delivered the opinion of the court;
William Taylor, Jr. was found guilty of theft of firearms not from the person, a Class 4 felony, by a jury in the circuit court of Hamilton County. (Ill. Rev. Stat. 1983, ch. 38, par. 16 — 1(d)(1).) A jury trial conducted on August 25, 1983, resulted in a mistrial because the jury was unable to agree upon a verdict. A second jury trial was conducted on October 31 and November 1, 1983. Taylor was found guilty of theft and was sentenced to a term of 18 months’ imprisonment.
Defendant presents two issues, both of which relate to the former jury trial which ended in a hung jury.
First, defendant contends that the State failed to prove him guilty beyond a reasonable doubt. Defendant cites the testimony of two juvenile offenders, D.J. and J.R., from whom he allegedly received stolen firearms in return for two bags of marijuana, and calls their testimony “uncorroborated, conflicting and at times incredible.” Defendant, for this contention, seeks review only of the evidence produced at the trial which resulted in a mistrial because of a hung jury. No argument is made with regard to the sufficiency of the evidence in his second trial.
We have taken with this case the State’s motion to strike the Argument I section of defendant’s brief and those parts of the record submitted in support thereof. The State contends that this court lacks jurisdiction to review the evidence at defendant’s first trial because it did not result in a final judgment. Defendant responds that the evidence presented at his first trial is reviewable, and because it is insufficient to establish guilt, he contends, his conviction in the second trial should be reversed. We deny the State’s motion and will address defendant’s argument.
*150 Defendant relies on a series of Federal cases to support his contention that this court can review the evidence at the first trial. Defendant concedes that he is not raising an issue of former jeopardy. We therefore reject his contention that these Federal cases are supportive of his position as the issues raised in those cases clearly relate to principles of former jeopardy and are decided on that basis. A similar contention was rejected in People v. Schelsky (1985), 134 Ill. App. 3d 1044.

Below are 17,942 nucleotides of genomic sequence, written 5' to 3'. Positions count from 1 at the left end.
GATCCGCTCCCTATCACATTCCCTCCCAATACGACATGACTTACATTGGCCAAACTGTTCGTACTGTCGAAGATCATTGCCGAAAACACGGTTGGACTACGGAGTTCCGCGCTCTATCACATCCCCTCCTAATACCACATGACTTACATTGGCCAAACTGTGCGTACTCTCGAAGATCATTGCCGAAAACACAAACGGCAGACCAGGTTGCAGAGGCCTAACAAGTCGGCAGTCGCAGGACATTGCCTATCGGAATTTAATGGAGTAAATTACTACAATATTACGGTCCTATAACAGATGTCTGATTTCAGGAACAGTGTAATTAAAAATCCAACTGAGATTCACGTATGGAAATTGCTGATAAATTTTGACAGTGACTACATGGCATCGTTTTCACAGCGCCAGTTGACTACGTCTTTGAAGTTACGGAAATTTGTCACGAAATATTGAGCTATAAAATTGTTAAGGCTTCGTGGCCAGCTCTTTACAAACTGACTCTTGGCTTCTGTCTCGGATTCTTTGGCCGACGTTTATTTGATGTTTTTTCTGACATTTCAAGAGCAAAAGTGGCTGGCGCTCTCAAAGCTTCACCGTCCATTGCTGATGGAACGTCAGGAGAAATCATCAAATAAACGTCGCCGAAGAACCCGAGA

In United States v. Richardson (D.C. Cir. 1983), 702 F.2d 1079, for example, the defendant appealed from orders denying his motion for judgment of acquittal and his motion to dismiss on the ground of former jeopardy. The Court of Appeals for the District of Columbia Circuit was reversed on review of its determination that it lacked jurisdiction to consider the merits of the double jeopardy claim. (Richardson v. United States (1984), 468 U.S. 317, 82 L. Ed. 2d 242, 104 S. Ct. 3081.) Nonetheless, the Supreme Court, after a thorough analysis of double jeopardy principles, rejected the defendant’s claim that a second trial following a hung jury on two of three counts would violate the double jeopardy clause of the fifth amendment. As defendant’s original jeopardy never terminated, he had no valid double jeopardy claim “[r]egardless of the sufficiency of the evidence at [his] first trial.” 468 U.S. 317, 325-26, 82 L. Ed. 2d 242, 251, 104 S. Ct. 3081, 3086.
Similarly, United States v. Brack (7th Cir. 1984), 747 F.2d 1142, cert. denied (1985), 469 U.S. 1216, 84 L. Ed. 2d 339, 105 S. Ct. 1193, United States v. Gulledge (11th Cir. 1984), 739 F.2d 582, United States v. Sneed (5th Cir. 1983), 705 F.2d 745, United States v. Cannon (7th Cir. 1983), 715 F.2d 1228, United States v. Rey (5th Cir. 1981), 631 F.2d 222, and United States v. Batano (10th Cir. 1979), 618 F.2d 624, all involve double jeopardy claims; therefore, the defendant’s reliance on the holdings of these cases is not persuasive in support of his argument that his subsequent conviction should be reversed outright for the State’s failure to present sufficient proof of guilt at the first trial where the jury could not reach an agreement. If, as held in Richardson v. United States (1984), 468 U.S. 317, 325-26, 82 L. Ed. 2d 242, 251, 104 S. Ct. 3081, 3086, retrial after a hung jury does not subject a defendant to double jeopardy “[r]egardless of the sufficiency of the evidence at [his] first trial,” then the sufficiency of the evidence at that trial is of no concern after there has been a conviction in a second trial.
Defendant has not cited any Illinois authority nor have we found any case which would authorize appellate review of the evidence at *151the first trial under these circumstances. This is especially true since defendant is not claiming double jeopardy and since defendant presented no motions for acquittal or directed verdict at either the close of the State’s case or at the close of all the evidence. His first application to the court for any such relief came only in a post-trial motion following his second trial where he claimed, inter alia, that the verdict was contrary to law and not supported by any evidence. We have noted earlier that defendant has not challenged here the sufficiency of the evidence presented at his second trial.